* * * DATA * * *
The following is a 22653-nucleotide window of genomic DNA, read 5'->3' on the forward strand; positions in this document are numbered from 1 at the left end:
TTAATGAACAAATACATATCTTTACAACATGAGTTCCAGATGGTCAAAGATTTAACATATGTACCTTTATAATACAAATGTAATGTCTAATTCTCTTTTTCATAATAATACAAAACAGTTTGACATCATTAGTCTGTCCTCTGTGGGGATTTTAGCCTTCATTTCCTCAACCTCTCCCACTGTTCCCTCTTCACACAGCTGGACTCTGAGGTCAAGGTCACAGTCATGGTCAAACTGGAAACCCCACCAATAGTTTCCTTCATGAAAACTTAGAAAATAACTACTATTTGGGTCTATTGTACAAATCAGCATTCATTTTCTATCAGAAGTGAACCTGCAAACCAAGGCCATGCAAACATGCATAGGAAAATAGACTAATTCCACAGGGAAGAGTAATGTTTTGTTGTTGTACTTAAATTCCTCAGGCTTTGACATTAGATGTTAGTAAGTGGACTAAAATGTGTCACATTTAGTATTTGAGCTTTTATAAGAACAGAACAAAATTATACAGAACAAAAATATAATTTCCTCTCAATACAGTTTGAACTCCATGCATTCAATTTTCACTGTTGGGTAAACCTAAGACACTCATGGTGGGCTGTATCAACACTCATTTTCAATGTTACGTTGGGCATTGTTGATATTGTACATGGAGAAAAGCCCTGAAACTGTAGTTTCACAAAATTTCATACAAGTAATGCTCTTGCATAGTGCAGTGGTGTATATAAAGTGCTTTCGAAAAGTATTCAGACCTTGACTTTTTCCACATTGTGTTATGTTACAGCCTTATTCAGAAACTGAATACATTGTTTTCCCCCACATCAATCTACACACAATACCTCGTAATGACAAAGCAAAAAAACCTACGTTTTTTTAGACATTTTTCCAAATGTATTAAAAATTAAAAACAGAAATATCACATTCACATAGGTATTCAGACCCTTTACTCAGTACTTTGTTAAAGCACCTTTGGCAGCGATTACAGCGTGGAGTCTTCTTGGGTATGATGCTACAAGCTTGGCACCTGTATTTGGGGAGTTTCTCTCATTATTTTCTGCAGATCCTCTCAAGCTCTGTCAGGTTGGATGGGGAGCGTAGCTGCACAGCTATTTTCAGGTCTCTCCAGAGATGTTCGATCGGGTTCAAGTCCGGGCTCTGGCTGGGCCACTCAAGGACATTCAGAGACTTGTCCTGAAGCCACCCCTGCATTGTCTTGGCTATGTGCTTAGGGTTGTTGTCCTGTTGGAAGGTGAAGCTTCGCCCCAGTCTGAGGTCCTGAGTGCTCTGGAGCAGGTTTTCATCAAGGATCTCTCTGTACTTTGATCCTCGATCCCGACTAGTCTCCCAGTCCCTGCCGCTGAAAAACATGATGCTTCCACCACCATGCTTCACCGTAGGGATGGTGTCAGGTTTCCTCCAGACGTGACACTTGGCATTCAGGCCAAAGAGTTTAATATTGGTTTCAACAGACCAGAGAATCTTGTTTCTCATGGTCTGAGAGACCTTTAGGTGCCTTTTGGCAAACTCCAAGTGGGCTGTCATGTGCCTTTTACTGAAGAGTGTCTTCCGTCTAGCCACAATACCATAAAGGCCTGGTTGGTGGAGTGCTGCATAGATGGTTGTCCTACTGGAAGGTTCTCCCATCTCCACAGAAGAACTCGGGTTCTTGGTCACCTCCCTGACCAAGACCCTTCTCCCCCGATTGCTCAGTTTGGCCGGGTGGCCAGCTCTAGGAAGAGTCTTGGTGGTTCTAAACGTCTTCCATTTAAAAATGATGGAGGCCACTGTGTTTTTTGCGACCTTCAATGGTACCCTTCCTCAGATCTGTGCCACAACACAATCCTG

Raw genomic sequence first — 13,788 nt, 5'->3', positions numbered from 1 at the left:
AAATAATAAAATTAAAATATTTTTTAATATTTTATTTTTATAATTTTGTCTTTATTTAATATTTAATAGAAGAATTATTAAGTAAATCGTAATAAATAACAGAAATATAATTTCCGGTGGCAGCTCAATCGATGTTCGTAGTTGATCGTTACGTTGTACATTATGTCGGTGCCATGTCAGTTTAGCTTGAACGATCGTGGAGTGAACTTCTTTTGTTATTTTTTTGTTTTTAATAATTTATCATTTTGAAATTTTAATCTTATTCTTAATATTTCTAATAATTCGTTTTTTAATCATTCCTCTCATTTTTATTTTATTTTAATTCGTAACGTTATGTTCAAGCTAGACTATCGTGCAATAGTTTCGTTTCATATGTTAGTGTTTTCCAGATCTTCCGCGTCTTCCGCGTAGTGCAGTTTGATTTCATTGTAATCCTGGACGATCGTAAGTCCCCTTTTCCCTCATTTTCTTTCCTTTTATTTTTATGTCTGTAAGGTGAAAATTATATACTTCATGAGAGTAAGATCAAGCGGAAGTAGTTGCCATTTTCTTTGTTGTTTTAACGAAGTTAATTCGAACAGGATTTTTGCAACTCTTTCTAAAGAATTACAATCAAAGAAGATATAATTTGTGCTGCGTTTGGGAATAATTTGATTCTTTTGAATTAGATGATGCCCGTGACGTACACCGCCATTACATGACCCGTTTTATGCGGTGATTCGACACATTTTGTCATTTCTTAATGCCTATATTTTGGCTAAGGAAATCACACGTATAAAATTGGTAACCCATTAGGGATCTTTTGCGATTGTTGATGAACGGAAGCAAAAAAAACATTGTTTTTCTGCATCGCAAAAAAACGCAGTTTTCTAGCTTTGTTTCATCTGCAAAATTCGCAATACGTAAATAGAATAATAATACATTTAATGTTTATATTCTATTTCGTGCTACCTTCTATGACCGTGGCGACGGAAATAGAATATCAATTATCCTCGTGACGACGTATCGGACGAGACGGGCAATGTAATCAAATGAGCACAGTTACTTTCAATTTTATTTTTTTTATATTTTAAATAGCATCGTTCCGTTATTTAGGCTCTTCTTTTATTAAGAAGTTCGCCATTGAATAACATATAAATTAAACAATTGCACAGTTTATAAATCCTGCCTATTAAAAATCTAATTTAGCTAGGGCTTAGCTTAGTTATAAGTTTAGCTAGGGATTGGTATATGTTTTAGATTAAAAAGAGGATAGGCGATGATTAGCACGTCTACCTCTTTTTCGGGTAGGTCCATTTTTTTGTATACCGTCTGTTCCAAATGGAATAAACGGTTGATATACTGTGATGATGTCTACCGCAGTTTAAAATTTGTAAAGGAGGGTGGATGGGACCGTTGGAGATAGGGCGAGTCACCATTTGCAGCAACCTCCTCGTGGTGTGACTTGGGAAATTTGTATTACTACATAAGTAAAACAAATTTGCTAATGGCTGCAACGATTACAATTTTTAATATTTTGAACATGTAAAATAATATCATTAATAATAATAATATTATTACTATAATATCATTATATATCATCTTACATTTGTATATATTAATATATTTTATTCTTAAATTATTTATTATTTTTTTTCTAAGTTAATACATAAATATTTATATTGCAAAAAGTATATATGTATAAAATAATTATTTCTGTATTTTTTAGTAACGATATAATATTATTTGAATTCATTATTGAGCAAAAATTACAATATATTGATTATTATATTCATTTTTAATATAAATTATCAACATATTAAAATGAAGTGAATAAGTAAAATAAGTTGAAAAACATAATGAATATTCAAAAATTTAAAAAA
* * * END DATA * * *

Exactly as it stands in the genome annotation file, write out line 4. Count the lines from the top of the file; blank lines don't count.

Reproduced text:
AAATAATAAAATTAAAATATTTTTTAATATTTTATTTTTATAATTTTGTCTTTATTTAATATTTAATAGAAGAATTATTAAGTAAATCGTAATAAATAACAGAAATATAATTTCCGGTGGCAGCTCAATCGATGTTCGTAGTTGATCGTTACGTTGTACATTATGTCGGTGCCATGTCAGTTTAGCTTGAACGATCGTGGAGTGAACTTCTTTTGTTATTTTTTTGTTTTTAATAATTTATCATTTTGAAATTTTAATCTTATTCTTAATATTTCTAATAATTCGTTTTTTAATCATTCCTCTCATTTTTATTTTATTTTAATTCGTAACGTTATGTTCAAGCTAGACTATCGTGCAATAGTTTCGTTTCATATGTTAGTGTTTTCCAGATCTTCCGCGTCTTCCGCGTAGTGCAGTTTGATTTCATTGTAATCCTGGACGATCGTAAGTCCCCTTTTCCCTCATTTTCTTTCCTTTTATTTTTATGTCTGTAAGGTGAAAATTATATACTTCATGAGAGTAAGATCAAGCGGAAGTAGTTGCCATTTTCTTTGTTGTTTTAACGAAGTTAATTCGAACAGGATTTTTGCAACTCTTTCTAAAGAATTACAATCAAAGAAGATATAATTTGTGCTGCGTTTGGGAATAATTTGATTCTTTTGAATTAGATGATGCCCGTGACGTACACCGCCATTACATGACCCGTTTTATGCGGTGATTCGACACATTTTGTCATTTCTTAATGCCTATATTTTGGCTAAGGAAATCACACGTATAAAATTGGTAACCCATTAGGGATCTTTTGCGATTGTTGATGAACGGAAGCAAAAAAAACATTGTTTTTCTGCATCGCAAAAAAACGCAGTTTTCTAGCTTTGTTTCATCTGCAAAATTCGCAATACGTAAATAGAATAATAATACATTTAATGTTTATATTCTATTTCGTGCTACCTTCTATGACCGTGGCGACGGAAATAGAATATCAATTATCCTCGTGACGACGTATCGGACGAGACGGGCAATGTAATCAAATGAGCACAGTTACTTTCAATTTTATTTTTTTTATATTTTAAATAGCATCGTTCCGTTATTTAGGCTCTTCTTTTATTAAGAAGTTCGCCATTGAATAACATATAAATTAAACAATTGCACAGTTTATAAATCCTGCCTATTAAAAATCTAATTTAGCTAGGGCTTAGCTTAGTTATAAGTTTAGCTAGGGATTGGTATATGTTTTAGATTAAAAAGAGGATAGGCGATGATTAGCACGTCTACCTCTTTTTCGGGTAGGTCCATTTTTTTGTATACCGTCTGTTCCAAATGGAATAAACGGTTGATATACTGTGATGATGTCTACCGCAGTTTAAAATTTGTAAAGGAGGGTGGATGGGACCGTTGGAGATAGGGCGAGTCACCATTTGCAGCAACCTCCTCGTGGTGTGACTTGGGAAATTTGTATTACTACATAAGTAAAACAAATTTGCTAATGGCTGCAACGATTACAATTTTTAATATTTTGAACATGTAAAATAATATCATTAATAATAATAATATTATTACTATAATATCATTATATATCATCTTACATTTGTATATATTAATATATTTTATTCTTAAATTATTTATTATTTTTTTTCTAAGTTAATACATAAATATTTATATTGCAAAAAGTATATATGTATAAAATAATTATTTCTGTATTTTTTAGTAACGATATAATATTATTTGAATTCATTATTGAGCAAAAATTACAATATATTGATTATTATATTCATTTTTAATATAAATTATCAACATATTAAAATGAAGTGAATAAGTAAAATAAGTTGAAAAACATAATGAATATTCAAAAATTTAAAAAA